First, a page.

By Valerie Vinyard
In its 45 years, Intermountain Centers for Human Development has come a long, long way.
The concept began as the Southwest Indian Youth Center, a community-based, federal grant-funded program on Mount Lemmon for adjudicated American Indian youth.
For nearly four years, 70 male teenagers from 18 communities in Arizona, Nevada and Utah resided in the Prison Camp barracks on Mount Lemmon, receiving social and rehabilitation services and attending school in Tucson. The children were delinquent and/or neglected youth who needed a positive, reinforcing environment in which to develop healthy life skills and self-sufficiency.
When the federal grant ended, founder David Giles established Intermountain Centers for Human Development to continue the work. The organization has evolved under his tenure. Giles led the organization in branching out, improving its efficiency and reaching all types of people.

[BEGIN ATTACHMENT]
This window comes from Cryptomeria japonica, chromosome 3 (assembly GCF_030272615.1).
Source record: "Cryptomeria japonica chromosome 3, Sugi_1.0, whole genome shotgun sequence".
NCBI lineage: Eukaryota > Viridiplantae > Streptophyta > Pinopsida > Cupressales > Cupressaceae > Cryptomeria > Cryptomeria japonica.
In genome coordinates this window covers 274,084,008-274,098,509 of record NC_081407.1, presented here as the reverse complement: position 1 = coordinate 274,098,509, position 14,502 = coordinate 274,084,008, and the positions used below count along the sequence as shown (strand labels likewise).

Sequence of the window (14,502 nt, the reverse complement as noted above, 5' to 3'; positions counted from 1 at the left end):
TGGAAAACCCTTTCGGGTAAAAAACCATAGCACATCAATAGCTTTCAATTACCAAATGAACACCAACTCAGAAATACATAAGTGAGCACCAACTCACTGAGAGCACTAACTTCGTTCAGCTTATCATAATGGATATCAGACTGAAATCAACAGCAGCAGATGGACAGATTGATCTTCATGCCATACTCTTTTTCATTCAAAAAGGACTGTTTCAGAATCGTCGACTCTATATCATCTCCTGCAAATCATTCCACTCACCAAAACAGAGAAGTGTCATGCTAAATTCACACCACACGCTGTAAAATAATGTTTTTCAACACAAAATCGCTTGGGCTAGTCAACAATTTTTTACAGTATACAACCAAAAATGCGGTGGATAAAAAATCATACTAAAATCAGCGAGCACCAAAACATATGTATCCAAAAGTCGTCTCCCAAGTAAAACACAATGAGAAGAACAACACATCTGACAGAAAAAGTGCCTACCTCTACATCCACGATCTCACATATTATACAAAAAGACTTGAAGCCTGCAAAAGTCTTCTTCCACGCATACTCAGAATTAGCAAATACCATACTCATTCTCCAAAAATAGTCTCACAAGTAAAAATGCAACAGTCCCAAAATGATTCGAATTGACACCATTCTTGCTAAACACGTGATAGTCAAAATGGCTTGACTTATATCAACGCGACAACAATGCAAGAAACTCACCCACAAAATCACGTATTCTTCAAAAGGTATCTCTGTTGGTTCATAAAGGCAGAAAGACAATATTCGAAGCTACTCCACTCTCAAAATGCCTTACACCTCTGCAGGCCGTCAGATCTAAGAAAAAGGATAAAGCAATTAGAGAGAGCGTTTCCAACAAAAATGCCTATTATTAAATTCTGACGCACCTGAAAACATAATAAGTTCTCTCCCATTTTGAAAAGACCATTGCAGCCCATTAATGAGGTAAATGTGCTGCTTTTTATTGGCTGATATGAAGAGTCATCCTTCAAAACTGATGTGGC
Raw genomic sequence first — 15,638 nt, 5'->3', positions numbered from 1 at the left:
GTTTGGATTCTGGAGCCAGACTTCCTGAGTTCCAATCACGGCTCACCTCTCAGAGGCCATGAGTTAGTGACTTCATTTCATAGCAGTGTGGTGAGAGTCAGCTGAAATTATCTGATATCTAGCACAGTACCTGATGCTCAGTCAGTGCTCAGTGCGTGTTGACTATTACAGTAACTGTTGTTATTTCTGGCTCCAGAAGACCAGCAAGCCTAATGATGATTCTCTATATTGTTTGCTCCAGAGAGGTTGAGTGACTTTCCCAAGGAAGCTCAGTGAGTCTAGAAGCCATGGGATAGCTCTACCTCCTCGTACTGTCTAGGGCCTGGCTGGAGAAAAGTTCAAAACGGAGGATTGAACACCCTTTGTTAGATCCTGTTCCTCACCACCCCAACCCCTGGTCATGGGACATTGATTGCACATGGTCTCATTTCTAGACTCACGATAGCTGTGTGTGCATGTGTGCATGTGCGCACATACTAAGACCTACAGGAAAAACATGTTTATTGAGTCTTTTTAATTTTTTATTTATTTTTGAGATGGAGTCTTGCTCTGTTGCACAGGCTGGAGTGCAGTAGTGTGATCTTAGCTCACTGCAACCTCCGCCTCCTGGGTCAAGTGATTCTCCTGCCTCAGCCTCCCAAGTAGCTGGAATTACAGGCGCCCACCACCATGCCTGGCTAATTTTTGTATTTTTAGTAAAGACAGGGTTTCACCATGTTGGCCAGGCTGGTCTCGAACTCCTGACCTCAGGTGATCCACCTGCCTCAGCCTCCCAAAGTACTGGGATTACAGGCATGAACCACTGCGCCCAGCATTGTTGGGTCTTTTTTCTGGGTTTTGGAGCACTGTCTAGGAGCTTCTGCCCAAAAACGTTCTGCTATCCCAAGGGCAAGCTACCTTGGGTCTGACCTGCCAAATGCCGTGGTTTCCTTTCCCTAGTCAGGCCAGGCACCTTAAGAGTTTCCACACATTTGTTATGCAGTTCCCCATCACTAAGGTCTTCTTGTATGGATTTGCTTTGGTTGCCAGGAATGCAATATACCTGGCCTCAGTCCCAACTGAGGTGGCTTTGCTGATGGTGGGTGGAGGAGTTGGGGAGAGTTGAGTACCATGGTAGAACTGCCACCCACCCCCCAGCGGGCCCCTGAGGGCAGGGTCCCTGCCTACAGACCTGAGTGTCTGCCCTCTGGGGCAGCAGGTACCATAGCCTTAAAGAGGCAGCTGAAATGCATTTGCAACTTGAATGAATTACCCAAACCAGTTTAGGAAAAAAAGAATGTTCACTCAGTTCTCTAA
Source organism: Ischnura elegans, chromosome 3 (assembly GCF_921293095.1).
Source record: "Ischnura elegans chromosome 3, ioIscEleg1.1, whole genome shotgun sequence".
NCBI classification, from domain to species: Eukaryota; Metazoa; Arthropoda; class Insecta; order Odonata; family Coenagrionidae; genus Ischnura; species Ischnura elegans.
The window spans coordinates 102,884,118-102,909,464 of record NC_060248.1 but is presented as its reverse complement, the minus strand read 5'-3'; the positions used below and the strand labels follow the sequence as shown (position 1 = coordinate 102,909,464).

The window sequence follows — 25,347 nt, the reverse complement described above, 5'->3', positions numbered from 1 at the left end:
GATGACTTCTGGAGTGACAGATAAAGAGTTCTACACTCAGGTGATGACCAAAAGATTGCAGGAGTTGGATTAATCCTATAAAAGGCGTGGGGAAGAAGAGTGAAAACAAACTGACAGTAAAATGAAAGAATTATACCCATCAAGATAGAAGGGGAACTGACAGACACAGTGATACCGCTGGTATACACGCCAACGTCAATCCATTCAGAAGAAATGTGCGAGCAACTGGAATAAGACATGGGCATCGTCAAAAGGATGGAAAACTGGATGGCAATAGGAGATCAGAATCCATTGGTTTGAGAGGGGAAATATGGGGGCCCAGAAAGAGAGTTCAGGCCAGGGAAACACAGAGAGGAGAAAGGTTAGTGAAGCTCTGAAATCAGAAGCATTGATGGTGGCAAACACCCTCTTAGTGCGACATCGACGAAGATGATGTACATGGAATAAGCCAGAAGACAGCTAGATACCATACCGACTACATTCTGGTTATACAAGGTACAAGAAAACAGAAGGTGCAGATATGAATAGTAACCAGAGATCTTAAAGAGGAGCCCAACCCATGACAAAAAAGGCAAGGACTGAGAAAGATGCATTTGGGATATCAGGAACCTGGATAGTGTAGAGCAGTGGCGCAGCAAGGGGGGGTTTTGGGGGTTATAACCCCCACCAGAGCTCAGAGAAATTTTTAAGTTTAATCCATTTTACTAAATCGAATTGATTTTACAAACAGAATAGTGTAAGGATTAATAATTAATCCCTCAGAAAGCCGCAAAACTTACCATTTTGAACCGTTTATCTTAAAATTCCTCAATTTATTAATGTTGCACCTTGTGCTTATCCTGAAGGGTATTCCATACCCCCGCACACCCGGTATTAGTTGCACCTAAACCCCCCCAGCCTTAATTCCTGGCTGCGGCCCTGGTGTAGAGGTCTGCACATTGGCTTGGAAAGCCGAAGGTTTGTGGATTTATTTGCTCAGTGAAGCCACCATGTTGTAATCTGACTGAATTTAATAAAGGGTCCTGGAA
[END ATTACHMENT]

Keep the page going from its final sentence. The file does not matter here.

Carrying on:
Since its inception, Intermountain has developed a variety of programs and services for children and adults. That includes home-based and out-of-home support for emotionally and behaviorally challenged children, adults with serious mental illness and people with developmental disabilities. Its various programs in Tucson include four group homes, about 120 foster homes and apartments where staff offer daily support.